Lost Alaskans Project Update

Happy Holidays!

2010 was an exciting year! Among the milestones this year:

  • The Alaska Mental Health Trust Authority granted us funding to support research and travel. The grant is being administered by Access Alaska.
  • We did well received presentations at the Alaska Historical Society Conference and the First Alaskans Institute Elders and Youth Conference
  • Work on the patient database has begun.
  • Progress was made in identifying Morningside Hospital patient burial sites (cemeteries), including locating a few patient graves.
  • New territorial court records were located, providing insights into the commitment process. The documents included commitment orders, jury records and medical assessments.
  • Research continued at the National Archives II. Most of the documents referring to individual patients are now scanned. Current research is focused on hospital inspections and investigations.

The first few months of 2011 promise to be nearly as exciting as 2010. Niejse Steinkruger, Meg Greene, and Robin Renfroe are going to Juneau in January to dive into the Alaska State Archives with our Juneau-based researcher, Deborah Smith. Deborah has done some preliminary research there and found some interesting documents. We’re hoping to get a better idea of the types of materials there, and, of course, hoping for more patient records.

Our patient database designer, Don Keily, will have the first version of the database done in January. Once the database is completed and online, we expect it to look and operate much like ancestry.com, with patient names linked to source documents (PDFs).

And finally, we located another National Archives record group which includes correspondence about Morningside Hospital between the Department of the Interior and the Alaska territorial governors. Some of these documents appear to be copies of letters we found at the National Archives II, but there are a few potentially exciting letters relating to the detention hospitals in Fairbanks and Nome. The best part of the find is that the record group is located at the Pacific Alaska Region, Anchorage Archives.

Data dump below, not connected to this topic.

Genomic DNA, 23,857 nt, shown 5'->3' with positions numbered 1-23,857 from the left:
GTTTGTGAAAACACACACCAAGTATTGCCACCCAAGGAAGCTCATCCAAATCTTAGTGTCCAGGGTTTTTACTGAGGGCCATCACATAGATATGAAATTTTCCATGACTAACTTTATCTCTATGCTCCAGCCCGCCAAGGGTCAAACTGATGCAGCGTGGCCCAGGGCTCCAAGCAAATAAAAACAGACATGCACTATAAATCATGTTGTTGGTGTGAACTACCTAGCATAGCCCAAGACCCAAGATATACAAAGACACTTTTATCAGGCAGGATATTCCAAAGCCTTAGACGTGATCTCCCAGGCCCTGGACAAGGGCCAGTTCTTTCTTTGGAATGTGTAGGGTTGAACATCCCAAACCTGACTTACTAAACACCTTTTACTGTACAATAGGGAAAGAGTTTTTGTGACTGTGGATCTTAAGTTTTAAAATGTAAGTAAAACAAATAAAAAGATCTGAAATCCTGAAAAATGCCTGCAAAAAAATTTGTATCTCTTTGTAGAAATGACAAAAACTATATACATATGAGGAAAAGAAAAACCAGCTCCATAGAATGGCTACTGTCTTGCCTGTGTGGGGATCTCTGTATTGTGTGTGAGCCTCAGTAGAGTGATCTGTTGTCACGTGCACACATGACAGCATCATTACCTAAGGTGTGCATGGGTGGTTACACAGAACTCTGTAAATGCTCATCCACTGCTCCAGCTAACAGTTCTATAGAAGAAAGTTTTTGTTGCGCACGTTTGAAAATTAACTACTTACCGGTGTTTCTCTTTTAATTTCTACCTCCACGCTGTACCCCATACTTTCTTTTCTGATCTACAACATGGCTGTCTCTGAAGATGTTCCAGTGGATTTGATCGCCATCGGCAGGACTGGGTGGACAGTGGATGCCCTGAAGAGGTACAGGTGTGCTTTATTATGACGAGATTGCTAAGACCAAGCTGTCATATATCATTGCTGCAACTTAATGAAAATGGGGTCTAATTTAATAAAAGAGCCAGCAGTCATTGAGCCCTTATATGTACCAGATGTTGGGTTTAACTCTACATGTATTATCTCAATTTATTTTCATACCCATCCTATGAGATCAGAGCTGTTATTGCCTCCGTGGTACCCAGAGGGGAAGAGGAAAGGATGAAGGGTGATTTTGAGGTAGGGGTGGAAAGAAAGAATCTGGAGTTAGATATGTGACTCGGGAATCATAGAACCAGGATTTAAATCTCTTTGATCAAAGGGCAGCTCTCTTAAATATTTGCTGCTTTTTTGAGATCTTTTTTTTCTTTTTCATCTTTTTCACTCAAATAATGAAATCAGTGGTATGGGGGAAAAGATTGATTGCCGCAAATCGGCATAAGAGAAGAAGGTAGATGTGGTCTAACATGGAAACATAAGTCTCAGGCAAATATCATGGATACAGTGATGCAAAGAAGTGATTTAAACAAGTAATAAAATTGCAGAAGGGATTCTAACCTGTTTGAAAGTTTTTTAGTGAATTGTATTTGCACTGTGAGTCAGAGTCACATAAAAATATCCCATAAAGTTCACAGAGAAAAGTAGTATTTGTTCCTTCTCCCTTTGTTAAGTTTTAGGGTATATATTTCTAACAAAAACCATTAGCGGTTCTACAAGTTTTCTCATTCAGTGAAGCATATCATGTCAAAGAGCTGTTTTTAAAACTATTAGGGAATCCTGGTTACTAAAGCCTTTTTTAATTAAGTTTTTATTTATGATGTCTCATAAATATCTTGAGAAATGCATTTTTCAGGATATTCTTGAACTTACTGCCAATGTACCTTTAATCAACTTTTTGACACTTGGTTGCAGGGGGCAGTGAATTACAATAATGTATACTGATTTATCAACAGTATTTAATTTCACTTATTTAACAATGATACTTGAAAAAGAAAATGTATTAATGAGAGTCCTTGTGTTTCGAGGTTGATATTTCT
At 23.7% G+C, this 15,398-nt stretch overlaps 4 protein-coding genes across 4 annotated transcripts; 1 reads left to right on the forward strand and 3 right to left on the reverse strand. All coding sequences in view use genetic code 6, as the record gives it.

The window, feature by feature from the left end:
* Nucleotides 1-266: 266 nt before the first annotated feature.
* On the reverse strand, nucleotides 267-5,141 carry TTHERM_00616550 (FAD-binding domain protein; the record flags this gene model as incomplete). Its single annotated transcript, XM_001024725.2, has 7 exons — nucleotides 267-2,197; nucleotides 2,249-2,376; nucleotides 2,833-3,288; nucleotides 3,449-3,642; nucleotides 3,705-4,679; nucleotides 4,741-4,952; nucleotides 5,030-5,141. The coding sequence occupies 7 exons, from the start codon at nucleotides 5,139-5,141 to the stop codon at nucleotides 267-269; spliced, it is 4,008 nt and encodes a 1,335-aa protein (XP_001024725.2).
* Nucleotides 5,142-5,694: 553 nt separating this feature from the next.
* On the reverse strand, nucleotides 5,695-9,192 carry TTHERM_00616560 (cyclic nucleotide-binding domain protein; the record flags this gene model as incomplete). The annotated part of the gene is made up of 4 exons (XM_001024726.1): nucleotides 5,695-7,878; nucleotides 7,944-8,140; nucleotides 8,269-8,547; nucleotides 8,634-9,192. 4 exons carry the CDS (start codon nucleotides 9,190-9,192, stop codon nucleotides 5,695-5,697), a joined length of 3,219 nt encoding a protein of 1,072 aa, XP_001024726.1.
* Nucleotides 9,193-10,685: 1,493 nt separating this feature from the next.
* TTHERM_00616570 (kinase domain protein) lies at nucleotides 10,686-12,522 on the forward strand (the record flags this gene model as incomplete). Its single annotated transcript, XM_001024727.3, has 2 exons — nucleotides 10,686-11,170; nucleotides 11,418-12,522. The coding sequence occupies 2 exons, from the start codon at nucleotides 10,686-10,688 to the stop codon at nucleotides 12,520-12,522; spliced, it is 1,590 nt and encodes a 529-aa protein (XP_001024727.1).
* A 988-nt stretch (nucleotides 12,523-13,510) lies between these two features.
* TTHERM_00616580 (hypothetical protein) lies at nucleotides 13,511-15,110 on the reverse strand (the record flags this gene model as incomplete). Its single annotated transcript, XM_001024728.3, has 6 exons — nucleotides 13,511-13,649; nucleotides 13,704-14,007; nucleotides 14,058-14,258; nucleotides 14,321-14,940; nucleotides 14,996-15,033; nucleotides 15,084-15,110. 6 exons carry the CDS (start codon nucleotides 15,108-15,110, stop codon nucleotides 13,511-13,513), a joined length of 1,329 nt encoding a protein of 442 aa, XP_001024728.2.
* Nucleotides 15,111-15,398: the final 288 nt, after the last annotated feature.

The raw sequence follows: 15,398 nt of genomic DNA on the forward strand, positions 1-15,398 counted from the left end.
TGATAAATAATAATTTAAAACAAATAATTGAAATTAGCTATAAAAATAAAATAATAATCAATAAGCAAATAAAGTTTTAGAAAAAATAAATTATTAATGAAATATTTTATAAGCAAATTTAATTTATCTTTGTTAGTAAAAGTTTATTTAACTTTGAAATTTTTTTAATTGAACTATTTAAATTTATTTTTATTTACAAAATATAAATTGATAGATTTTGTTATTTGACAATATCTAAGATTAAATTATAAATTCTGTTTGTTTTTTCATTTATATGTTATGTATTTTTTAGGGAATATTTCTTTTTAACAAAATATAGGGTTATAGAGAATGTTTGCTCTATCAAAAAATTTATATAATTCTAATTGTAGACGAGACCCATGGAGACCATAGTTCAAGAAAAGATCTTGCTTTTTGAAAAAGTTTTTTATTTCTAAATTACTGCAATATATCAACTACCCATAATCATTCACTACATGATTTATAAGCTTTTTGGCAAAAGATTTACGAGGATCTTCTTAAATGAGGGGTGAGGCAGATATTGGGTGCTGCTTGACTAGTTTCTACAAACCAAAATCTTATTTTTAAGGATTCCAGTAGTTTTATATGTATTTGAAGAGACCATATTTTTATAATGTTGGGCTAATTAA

Thanks to everyone who offered advice and encouragement this year. We expect great things in 2011!

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  1. Dean R. Johnson
    Posted January 15, 2011 at 4:19 pm | Permalink

    My father was a “lost” alaskan. Had a history of alcoholism and was committed. Never heard anything else. Never knew what happened, when it happened, when he died or where his grave site is.
    Tough part of Alaskan history. Thanks for your hard work recognizing and recording a sad part of Alaskan families history. His name was Leonard A.
    Johnson and he was born in Washington State about 1900

  2. Robin Renfroe
    Posted January 27, 2011 at 5:22 pm | Permalink

    There are two Leonard A Johnson’s who died in Oregon

    Date of Death Dec 19, 1963, age 63, death certificate #17625
    Date of Death April 21, 1985, age 84, wife Mytrle (doube this is it since this is prior to Morningside.

    If you think the first is your grandfather contact Oregon vital records and request his death certificate. He was buried in the Multnomah area, which is where Morningside was. The death certificate should have the cemetery name. Let me know what you find if you think this is him. Since you list him as being born around 1900, I bet this is him. Any idea what year he went there?

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